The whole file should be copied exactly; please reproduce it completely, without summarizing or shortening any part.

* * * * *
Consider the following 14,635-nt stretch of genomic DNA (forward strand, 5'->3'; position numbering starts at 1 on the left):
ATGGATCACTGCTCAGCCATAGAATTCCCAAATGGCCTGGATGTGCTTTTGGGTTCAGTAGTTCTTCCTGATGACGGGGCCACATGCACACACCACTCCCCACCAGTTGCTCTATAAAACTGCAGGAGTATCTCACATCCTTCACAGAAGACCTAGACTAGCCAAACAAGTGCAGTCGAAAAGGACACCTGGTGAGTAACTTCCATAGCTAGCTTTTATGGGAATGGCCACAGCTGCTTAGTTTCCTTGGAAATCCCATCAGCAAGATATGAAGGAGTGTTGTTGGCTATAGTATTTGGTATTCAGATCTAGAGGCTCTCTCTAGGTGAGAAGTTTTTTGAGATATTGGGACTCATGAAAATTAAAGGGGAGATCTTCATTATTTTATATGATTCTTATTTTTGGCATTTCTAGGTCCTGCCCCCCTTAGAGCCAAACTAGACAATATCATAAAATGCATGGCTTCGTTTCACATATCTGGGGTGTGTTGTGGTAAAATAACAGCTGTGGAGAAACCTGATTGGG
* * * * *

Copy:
Consider the following 14,635-nt stretch of genomic DNA (forward strand, 5'->3'; position numbering starts at 1 on the left):
ATGGATCACTGCTCAGCCATAGAATTCCCAAATGGCCTGGATGTGCTTTTGGGTTCAGTAGTTCTTCCTGATGACGGGGCCACATGCACACACCACTCCCCACCAGTTGCTCTATAAAACTGCAGGAGTATCTCACATCCTTCACAGAAGACCTAGACTAGCCAAACAAGTGCAGTCGAAAAGGACACCTGGTGAGTAACTTCCATAGCTAGCTTTTATGGGAATGGCCACAGCTGCTTAGTTTCCTTGGAAATCCCATCAGCAAGATATGAAGGAGTGTTGTTGGCTATAGTATTTGGTATTCAGATCTAGAGGCTCTCTCTAGGTGAGAAGTTTTTTGAGATATTGGGACTCATGAAAATTAAAGGGGAGATCTTCATTATTTTATATGATTCTTATTTTTGGCATTTCTAGGTCCTGCCCCCCTTAGAGCCAAACTAGACAATATCATAAAATGCATGGCTTCGTTTCACATATCTGGGGTGTGTTGTGGTAAAATAACAGCTGTGGAGAAACCTGATTGGG